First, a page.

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How to project manage your dream summer holiday

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Ah, summer is rolling in and everyone’s schedule gets busier and busier. If you’re single, then you can probably wing it and change your plans to suit how you feel. It gets more complicated when you have a family or plan a group holiday abroad. But you’re a project professional, managing a summer holiday to deliver fun and relaxation should come easily to you…right?

Using your project management skills, you can deliver your dream holiday successfully. You’re a history nut, and you’ve got your heart set on a tour of the ancient world. But first you have to win round the family. Time to engage and influence your stakeholders.

First up, identify the backers and the blockers

Your key stakeholders, the kids, are resistant and have their own ideas. Your other key stakeholder, the significant other (SO) has significant influence; they’re eager but question every single tiny detail. What do the kids want to do? What do you want to do with the kids? What does the SO want? The younger children must be kept busy and occupied, they tend to be straightforward to convince. Teenagers may grudgingly tag along but they want the freedom to do their own thing (without stringent oversight). Trying to balance each of these competing priorities – and keep everyone on board - is no easy task. So, you have a stakeholder meeting to brainstorm ideas and define your destination, holiday type, activities and dates. Going abroad and on a plane excites your stakeholders, so you keep up that momentum and emphasise the benefits.

Cultural awareness

You schedule the tasks and share a loose itinerary – it’s vital to have some idea of what the days will look like. Travel time (remember to fill up on petrol the day before), sightseeing (the kids get bored of walking so check for more exciting routes), dining plans (over estimate how long stakeholders take to get ready) and of course, the ancient world exhibit. Interest to see ‘a bunch of old stuff’ remains low so you lead with the promise of shopping for souvenirs, this gets some excitement going. You also reveal how it might be possible to go on an old bus or boat for part of the sightseeing which greatly interests the SO and kids. So far, so good.

Clear communications

Your SO wants to know every detail in advance so they can continue to manage the expectations of the convinced but mostly unbothered stakeholders; a communication plan is critical. You agree on a digital planner that SO has access to where you add details and tasks to complete. You share the plans with the children less regularly unless there are major updates: once the transport and hotels are booked, they have a myriad of questions. Yes, there will be a pool; no, they can’t go into first class; and yes, of course we’ll get pizza on the way home.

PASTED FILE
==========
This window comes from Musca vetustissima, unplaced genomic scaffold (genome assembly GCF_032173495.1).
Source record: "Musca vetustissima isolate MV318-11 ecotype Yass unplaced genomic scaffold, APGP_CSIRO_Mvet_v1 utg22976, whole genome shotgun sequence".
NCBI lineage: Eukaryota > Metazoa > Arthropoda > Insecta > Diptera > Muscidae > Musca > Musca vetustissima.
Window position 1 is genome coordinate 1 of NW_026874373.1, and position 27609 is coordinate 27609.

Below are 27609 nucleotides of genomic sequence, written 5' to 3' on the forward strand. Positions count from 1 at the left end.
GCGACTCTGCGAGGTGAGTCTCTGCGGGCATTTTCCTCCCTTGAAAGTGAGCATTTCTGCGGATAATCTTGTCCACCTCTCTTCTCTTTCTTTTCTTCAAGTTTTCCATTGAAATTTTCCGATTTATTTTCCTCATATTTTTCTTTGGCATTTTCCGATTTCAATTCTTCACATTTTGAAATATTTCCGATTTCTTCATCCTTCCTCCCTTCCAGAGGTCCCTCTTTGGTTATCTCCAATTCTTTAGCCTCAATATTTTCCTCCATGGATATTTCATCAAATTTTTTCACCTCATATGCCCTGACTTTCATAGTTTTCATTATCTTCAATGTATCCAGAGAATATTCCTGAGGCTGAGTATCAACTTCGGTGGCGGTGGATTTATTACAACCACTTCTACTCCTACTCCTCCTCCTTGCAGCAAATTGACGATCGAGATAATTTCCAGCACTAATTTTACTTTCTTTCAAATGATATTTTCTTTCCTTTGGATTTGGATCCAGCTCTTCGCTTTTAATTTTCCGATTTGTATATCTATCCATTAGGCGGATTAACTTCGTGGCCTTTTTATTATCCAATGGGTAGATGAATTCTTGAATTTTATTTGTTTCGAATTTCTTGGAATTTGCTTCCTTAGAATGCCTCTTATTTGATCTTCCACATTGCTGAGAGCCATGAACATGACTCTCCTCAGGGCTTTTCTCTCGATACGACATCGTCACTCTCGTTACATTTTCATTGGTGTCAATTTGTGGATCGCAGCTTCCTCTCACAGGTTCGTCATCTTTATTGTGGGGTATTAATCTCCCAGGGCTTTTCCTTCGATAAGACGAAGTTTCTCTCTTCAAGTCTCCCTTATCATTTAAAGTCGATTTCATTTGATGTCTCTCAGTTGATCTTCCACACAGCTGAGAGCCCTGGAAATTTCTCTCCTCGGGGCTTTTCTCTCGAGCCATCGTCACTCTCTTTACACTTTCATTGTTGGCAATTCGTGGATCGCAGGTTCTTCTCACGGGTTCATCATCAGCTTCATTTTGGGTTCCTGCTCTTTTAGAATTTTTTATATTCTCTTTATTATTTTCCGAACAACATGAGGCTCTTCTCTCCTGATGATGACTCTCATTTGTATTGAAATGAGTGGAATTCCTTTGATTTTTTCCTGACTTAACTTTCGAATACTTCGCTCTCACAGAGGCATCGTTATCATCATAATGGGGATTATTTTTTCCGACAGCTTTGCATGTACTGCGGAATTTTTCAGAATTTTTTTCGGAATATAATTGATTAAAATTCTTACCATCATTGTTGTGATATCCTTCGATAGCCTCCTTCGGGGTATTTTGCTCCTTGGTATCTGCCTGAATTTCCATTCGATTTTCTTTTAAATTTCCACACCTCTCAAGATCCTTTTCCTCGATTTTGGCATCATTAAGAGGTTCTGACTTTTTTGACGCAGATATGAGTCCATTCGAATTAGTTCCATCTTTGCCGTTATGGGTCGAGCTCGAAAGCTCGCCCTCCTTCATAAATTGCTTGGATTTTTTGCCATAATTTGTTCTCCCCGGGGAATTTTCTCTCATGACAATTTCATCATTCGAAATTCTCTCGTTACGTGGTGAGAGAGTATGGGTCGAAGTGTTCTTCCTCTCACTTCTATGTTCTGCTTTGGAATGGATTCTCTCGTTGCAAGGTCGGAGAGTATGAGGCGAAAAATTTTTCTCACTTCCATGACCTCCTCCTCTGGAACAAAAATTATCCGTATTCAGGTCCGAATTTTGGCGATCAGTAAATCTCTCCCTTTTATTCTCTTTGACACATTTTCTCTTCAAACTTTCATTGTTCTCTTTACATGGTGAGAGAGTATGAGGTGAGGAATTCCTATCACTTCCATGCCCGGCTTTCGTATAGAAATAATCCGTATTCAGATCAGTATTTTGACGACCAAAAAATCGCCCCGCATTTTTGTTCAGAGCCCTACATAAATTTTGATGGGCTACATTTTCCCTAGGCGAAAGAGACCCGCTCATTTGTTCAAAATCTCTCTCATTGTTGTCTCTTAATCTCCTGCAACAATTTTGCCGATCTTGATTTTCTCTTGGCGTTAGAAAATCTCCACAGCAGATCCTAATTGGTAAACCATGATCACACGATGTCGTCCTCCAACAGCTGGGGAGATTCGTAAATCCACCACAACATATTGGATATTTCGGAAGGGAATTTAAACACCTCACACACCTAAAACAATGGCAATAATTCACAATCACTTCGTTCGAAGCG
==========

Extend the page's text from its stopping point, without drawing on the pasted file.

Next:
Ensure things don’t go out of hand

Costs can overrun quite quickly if you’re not careful; everyone is getting excited about the key deliverables: staying in a hotel, pizza and souvenirs, but you don’t want to forget the smaller items like food for the rest of the trip and demands for new holiday clothes. Account for all possible expenses: transportation, accommodation, food, clothes, toiletries, activities and souvenirs. Stay flexible and start examining your budget: organise fixed costs like hotel rooms, tours and flights, and allocate the rest to dining, other activities, shopping and miscellaneous.

Build alliances

This is a holiday for everyone and engaging with your stakeholders will benefit the trip. You share that you want them to get involved and set the children to help research different types of entertainment and sight-seeing spots, just don’t let them book anything without your approval. Your SO has great, albeit particular taste, so you remind them of their knack for finding the Insta-worthy dining spots. They’re all excited to share the options they’ve found, just make note that some resource challenges may arise.

Manage conflict effectively

You don’t want to find yourself dangling upside on a bungee jumping adventure so you hold another meeting (yes, yes, you did ask the kids to research entertainment). Fortunately, going to museum’s private exhibit means you can’t go bungee jumping; you and SO are relieved but the kids are grumbling. You carefully listen to their thoughts, before sharing your own without being defensive. You all know that the exhibit is a key milestone in the holiday and you can’t change that, plus missing out on buying souvenirs has the kids reconsidering jumping off a cliff. You also agree to a ‘do nothing’ day, and your stakeholders claim it will be ‘best holiday ever’. Phew.

Consider the risks

Finally, life is annoyingly unpredictable and things might go wrong so it’s a good idea to prepare. Think about the potential risks (losing teddy on the aeroplane, grandparents wanting to tag along, or hot weather ruining your plans to visit the Acropolis) and how you might want to respond to them (teddy must always remain tied into the backpack, schedule time for grandparents the following weekend and find out where the nearest sunhat shop is). It will massively reduce your stress levels to be prepared.

Now then, things are in place, somewhat (make sure to locate key documents like passports), and you can get even more excited about your upcoming holidays. Don’t suddenly start thinking about the projects you’ll leave behind at work. Are you one of those people who just can’t escape the day job? It’s probably best that you do, here are some tips on how to unwind for summer when you’re a project manager.

So, let us know, do you project manage your time off, or do you prefer to go with the flow?


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